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COVID-19 June 1 Updates: Austin ISD Considers Options For Fall, Cap Metro Resumes Bus Fares

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Gabriel C. Pérez
/
KUT

We'll be updating this story throughout the day Monday with the latest local news on the coronavirus pandemic. If you have a news tip or question, email us at news@KUT.org.

Update at 8:30 p.m. — Austin ISD will start Aug. 18, but leaders are still figuring out if class will be in person

The Austin Independent School District is planning how to teach students in the fall amid the coronavirus pandemic. At a school board meeting Monday, the district presented multiple options to the board.

Superintendent Paul Cruz said if the district decides to try in-person classes, it would have to consider different options to accommodate social distancing. For example, classrooms might only be allowed to have one fourth of the students they normally do, or buses might only be able to transport a handful of kids when there are normally 60. 

The options the district is looking at all include more frequent breaks throughout the year as well as the ability to return to digital learning at any time.

AISD is hosting listening sessions for parents and teachers June 8 through 14 so they can share concerns they have about going back to school. 

Update at 7:49 a.m. — Capital Metro resumes bus fares Monday

Capital Metro will resume collecting bus fares today for most of its customers. Free fares will continue for people experiencing unemployment and who’ve been approved for benefits by the Texas Workforce Commission.

Cap Metro will also allow people to board from the front door on buses again. The transit agency, which suspended fares on April 1, has put in place additional safety measures like installing plexiglass shields. Face coverings are still required. 

The agency dropped fares in an effort to reduce crowding at fareboxes and bus entrances. Cap Metro's ridership plunged 65% in March, as people were discouraged from using the service unless absolutely necessary.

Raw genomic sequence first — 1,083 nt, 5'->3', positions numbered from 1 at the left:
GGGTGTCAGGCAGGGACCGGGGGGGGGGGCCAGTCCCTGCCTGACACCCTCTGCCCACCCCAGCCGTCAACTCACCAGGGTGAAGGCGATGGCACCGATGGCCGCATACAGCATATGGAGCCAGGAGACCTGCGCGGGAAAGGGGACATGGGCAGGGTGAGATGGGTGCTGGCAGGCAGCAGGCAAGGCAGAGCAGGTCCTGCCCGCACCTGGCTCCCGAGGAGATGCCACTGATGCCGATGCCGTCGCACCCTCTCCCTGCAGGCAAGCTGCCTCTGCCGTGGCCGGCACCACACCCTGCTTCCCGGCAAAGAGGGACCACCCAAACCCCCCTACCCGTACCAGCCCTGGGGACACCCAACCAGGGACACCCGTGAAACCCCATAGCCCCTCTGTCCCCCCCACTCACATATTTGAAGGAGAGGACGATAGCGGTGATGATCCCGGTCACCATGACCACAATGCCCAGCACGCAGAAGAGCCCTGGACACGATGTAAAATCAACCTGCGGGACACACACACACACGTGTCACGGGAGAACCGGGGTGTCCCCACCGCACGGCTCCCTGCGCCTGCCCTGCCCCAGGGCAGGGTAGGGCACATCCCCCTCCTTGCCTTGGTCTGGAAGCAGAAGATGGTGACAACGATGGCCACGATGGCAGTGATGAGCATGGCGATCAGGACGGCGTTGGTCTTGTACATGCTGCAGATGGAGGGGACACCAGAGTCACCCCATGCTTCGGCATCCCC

Update at 7:41 a.m. — Austin-Travis County COVID-19 cases climb by 425 from a week ago

There are now 3,272 coronavirus cases in Austin-Travis County. That case count is up by 425 from a week ago. Austin-Travis County's death toll related to COVID-19 remains unchanged at 93. Williamson County has 621 confirmed cases, up 68 from the week before.

Hays County's case count of 335 is up 65 from a week ago. Bastrop County has 204 cases. That's 31 more cases than the week before. At last count, Burnet County reported 34 coronavirus cases.

Update at 7:33 a.m. — Williamson County reopens its offices

Williamson County is reopening in-person access to its county offices today. That includes all tax offices, the animal shelter, elections and human resources.

Social distancing will be enforced and face coverings are required in county courtrooms. The Williamson County Historic Courthouse will remain closed to the public until further notice — except when commissioners court is in session.

Here’s what happened over the weekend

Police killings spur people to gather in protest despite pandemic

Thousands of people gathered in downtown Austin on FridaySaturday and Sunday to demand justice for black people killed by police in America. 

Protests have been taking place in cities across the country this past week after a police officer killed George Floyd, an unarmed black man, in Minneapolis. In Austin, protesters have also been demanding justice for Mike Ramos, a black and Hispanic man killed by an Austin police officer last month. 

Many Austin protesters wore face coverings, but not everyone stayed at least 6 feet apart from one another, as health officials have been encouraging. 

Mayor Steve Adler released a statement Sunday saying he would not be attending the day’s rally because of concerns over the coronavirus. He encouraged people to wear masks and stay home if they were feeling sick. 

Other local coronavirus news from the weekend:

  • Some more services were allowed to reopen in Texas on Sunday, as more of Gov. Greg Abbott’s plan to reopen the economy in phases went into effect. Camps and sports activities, including sports without fans, were allowed to resume. 
  • Schools can reopen for summer courses starting Monday, as well as recreational sports programs for adults. But games or competitions can’t start until June 15.

What's happening statewide? Check out special coverage from KERA for North Texas, Houston Public MediaTexas Public Radio in San Antonio and Marfa Public Radio.

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